Don’t pray for more power... use what you already have
Joshua’s battles have much to teach us, says Phil Hills, the Chief Executive of Teen Challenge UK...
The conquest of Canaan is an illustration of abject failure in the most positive possible circumstances. The promises to Moses and to Joshua were exactly the same. God tells them ‘wherever your feet step I will give into your hand and no enemy will ever be able to stand up against you all the days of your life’. God promises Joshua, “As I was with Moses, so I will be with you.” The presence of God would be continually with them and they would never face anything the power of God could not overcome.
Yet a whole generation walked around in the desert for 40 years as they slowly died out. Following their failure, the next generation was defeated in places they had been promised victory. After many years being in the land, the vast majority of tribes had failed to take possession of their territory.
What does that have to do with us? Paul writes to the church in Corinth and cites some of Israel’s failures, but goes on to say, “These things happened to them as examples and were written down as warnings for us on whom the fulfilment of the ages has come.”
Apparently, the purpose of recording these failures is so that we understand we may also fail, even in positive circumstances. We belong to a better covenant and we have a promise of great purpose. All authority on heaven and earth has been given to us through Jesus and he has promised to be with us to the end of the age. Christ is in us, the hope of glory. God is with us and working in us. We have incredible power... we don’t need to ask for any more.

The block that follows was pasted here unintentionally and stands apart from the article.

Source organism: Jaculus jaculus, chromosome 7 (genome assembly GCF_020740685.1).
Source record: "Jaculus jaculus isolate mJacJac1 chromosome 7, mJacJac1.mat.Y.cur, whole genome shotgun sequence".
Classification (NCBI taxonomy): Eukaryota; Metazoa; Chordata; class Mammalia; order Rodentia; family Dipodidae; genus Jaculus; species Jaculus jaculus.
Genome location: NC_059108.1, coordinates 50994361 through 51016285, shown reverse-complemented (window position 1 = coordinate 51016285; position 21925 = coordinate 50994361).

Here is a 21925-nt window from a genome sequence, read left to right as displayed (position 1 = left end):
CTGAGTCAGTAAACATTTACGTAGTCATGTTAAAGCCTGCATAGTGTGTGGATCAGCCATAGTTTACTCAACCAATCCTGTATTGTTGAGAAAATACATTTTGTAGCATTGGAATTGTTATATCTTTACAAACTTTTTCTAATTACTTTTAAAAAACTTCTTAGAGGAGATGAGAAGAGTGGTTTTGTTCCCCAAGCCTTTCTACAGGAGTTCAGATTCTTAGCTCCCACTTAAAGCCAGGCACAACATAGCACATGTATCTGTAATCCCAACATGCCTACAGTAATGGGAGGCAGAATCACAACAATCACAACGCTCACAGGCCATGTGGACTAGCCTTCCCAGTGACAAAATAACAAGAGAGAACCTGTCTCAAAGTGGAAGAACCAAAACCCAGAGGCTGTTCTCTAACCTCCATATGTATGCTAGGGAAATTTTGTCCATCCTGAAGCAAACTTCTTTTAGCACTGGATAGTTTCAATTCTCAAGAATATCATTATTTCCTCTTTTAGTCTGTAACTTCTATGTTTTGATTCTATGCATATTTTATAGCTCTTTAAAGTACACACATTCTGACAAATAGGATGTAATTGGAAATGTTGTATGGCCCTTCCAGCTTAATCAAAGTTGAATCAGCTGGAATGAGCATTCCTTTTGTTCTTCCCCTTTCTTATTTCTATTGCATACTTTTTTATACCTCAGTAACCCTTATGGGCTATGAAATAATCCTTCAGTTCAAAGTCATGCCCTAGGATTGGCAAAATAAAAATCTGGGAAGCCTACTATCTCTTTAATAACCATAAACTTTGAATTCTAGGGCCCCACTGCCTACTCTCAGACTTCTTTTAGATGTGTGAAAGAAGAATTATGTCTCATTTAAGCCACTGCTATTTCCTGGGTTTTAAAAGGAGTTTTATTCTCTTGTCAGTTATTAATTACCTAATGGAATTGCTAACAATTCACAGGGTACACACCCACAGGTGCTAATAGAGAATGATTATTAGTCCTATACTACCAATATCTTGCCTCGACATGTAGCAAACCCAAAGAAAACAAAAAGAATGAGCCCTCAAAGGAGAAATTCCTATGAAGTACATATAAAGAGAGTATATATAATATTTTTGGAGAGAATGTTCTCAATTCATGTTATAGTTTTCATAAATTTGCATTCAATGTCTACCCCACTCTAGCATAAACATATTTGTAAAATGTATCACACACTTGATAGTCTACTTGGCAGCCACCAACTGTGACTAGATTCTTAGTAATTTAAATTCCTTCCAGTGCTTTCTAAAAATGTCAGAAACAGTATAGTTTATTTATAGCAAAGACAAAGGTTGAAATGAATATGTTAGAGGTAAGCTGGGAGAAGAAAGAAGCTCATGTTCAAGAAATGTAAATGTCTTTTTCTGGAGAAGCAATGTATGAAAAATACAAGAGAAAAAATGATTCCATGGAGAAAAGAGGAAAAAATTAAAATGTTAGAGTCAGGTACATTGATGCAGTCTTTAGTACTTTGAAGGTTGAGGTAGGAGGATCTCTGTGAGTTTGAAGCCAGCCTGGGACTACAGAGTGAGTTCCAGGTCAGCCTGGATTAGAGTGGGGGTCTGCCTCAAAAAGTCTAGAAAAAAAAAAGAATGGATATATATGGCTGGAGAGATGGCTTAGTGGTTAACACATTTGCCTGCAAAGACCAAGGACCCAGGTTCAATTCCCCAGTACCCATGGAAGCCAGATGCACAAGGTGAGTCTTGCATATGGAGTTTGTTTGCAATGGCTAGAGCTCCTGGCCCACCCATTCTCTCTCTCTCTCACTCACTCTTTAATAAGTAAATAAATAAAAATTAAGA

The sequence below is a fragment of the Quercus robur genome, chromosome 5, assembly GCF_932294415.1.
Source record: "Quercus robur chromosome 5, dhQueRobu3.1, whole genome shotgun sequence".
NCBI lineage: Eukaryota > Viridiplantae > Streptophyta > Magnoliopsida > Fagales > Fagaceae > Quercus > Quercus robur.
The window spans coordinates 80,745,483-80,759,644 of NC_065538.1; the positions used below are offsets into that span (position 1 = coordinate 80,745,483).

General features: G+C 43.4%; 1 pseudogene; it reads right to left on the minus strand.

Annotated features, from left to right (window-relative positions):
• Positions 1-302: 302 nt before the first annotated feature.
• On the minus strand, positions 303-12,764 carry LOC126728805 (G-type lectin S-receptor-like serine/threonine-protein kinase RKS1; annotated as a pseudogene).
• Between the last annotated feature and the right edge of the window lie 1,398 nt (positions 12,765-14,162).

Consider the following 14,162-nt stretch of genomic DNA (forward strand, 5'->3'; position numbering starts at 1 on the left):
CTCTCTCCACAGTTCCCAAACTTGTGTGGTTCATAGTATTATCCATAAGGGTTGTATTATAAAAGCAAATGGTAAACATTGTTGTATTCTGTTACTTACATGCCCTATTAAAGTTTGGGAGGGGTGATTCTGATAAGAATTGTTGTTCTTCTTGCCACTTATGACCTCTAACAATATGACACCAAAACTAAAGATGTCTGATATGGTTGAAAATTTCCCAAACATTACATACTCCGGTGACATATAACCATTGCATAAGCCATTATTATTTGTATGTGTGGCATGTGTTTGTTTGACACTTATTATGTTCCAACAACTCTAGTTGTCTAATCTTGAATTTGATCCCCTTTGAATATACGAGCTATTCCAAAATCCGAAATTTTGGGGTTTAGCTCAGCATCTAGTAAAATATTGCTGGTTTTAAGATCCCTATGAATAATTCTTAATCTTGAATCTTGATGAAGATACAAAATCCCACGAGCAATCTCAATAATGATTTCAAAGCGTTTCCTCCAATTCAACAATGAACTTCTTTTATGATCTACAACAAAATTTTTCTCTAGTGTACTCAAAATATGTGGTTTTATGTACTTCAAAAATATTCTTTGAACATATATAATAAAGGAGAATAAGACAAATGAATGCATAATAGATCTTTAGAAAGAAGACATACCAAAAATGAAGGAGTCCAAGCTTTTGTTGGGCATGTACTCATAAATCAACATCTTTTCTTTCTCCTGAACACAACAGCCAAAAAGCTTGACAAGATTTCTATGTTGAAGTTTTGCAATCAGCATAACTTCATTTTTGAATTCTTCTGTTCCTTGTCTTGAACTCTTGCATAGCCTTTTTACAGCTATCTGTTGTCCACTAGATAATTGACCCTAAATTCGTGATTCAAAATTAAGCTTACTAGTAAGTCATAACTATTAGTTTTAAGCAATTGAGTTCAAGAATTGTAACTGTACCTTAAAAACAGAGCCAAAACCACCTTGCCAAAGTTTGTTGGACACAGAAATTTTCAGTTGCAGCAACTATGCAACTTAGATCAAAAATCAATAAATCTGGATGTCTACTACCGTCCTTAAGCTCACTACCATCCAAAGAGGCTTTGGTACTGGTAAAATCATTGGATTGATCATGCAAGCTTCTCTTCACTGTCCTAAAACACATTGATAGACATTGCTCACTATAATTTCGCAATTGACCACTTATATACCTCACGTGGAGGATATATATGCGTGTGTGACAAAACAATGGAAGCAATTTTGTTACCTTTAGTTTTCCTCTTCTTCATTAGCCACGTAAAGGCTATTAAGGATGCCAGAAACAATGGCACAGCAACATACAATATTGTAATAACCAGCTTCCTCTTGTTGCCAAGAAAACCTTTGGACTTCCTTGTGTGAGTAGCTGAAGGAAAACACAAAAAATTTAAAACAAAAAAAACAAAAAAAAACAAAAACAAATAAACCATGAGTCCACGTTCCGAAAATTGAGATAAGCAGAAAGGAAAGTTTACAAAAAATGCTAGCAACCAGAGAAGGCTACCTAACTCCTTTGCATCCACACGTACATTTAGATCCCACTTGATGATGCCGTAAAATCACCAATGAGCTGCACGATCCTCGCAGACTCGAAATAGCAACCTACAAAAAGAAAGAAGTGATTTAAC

As Paul wrote to the Ephesian church he prayed their eyes would be opened to the power which is already at work within them. The same power which raised Christ from the dead is working in us – and it doesn’t get more powerful than that. But we do need a revelation of that power.
The nation of Israel was one movement with one mission. Elim is one movement with one mission. There are lessons deliberately intended for us so we don’t repeat the same mistakes. Only once in the first chapter of Joshua does God give him a promise of his presence, yet four times Joshua is urged to be strong and courageous. Is it possible that we lack the strength and courage we sometimes need to push forward and see the breakthroughs we desire and to posses the land which has been promised to us?
We must ensure we are stirring faith in the hearts of others so they may retain the courage to press on and posses all God has promised. We cannot afford to make any accommodation with the enemy on our mission – darkness and light have nothing in common.
Our mission requires us to be a people of courage. Our mission too is one of advancement. We are not called to be a people who get to a certain place and think, ‘That’s nice, let’s settle here.’ We are here to continually take new territory.
Throughout the conquest of Canaan, there are more than enough excuses made, but to take new territory we must take the focus away from the strength of the opposition and understand the power at work within us.
Joshua retained focus on the promise of the power of God at work within them, maybe we need to take the same mindset. If we choose to focus on the power of the enemy then we cannot focus on the power of God at work within us – and that undermines everything the narrative of Scripture tells us... that one man with God is more powerful than any enemy.
This article has been adapted from Phil’s sermon at the Elim Leadership Summit 2019...
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